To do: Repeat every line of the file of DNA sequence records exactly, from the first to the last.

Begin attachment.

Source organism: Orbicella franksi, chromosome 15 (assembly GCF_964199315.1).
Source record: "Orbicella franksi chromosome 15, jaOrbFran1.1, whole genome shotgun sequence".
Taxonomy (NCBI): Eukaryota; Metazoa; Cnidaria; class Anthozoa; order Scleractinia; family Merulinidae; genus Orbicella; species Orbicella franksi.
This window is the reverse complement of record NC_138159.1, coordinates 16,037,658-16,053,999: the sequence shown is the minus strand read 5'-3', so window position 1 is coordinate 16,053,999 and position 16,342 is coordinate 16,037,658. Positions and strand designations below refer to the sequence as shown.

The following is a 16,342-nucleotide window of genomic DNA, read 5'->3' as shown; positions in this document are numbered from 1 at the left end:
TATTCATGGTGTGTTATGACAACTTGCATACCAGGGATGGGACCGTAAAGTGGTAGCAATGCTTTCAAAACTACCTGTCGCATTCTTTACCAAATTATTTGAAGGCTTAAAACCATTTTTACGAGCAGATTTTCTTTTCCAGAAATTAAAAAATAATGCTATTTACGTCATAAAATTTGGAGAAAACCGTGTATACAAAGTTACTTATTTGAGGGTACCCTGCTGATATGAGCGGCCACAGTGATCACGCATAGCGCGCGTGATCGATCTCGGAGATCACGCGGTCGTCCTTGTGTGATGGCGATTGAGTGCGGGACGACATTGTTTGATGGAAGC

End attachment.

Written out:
Source organism: Orbicella franksi, chromosome 15 (assembly GCF_964199315.1).
Source record: "Orbicella franksi chromosome 15, jaOrbFran1.1, whole genome shotgun sequence".
Taxonomy (NCBI): Eukaryota; Metazoa; Cnidaria; class Anthozoa; order Scleractinia; family Merulinidae; genus Orbicella; species Orbicella franksi.
This window is the reverse complement of record NC_138159.1, coordinates 16,037,658-16,053,999: the sequence shown is the minus strand read 5'-3', so window position 1 is coordinate 16,053,999 and position 16,342 is coordinate 16,037,658. Positions and strand designations below refer to the sequence as shown.

The following is a 16,342-nucleotide window of genomic DNA, read 5'->3' as shown; positions in this document are numbered from 1 at the left end:
TATTCATGGTGTGTTATGACAACTTGCATACCAGGGATGGGACCGTAAAGTGGTAGCAATGCTTTCAAAACTACCTGTCGCATTCTTTACCAAATTATTTGAAGGCTTAAAACCATTTTTACGAGCAGATTTTCTTTTCCAGAAATTAAAAAATAATGCTATTTACGTCATAAAATTTGGAGAAAACCGTGTATACAAAGTTACTTATTTGAGGGTACCCTGCTGATATGAGCGGCCACAGTGATCACGCATAGCGCGCGTGATCGATCTCGGAGATCACGCGGTCGTCCTTGTGTGATGGCGATTGAGTGCGGGACGACATTGTTTGATGGAAGC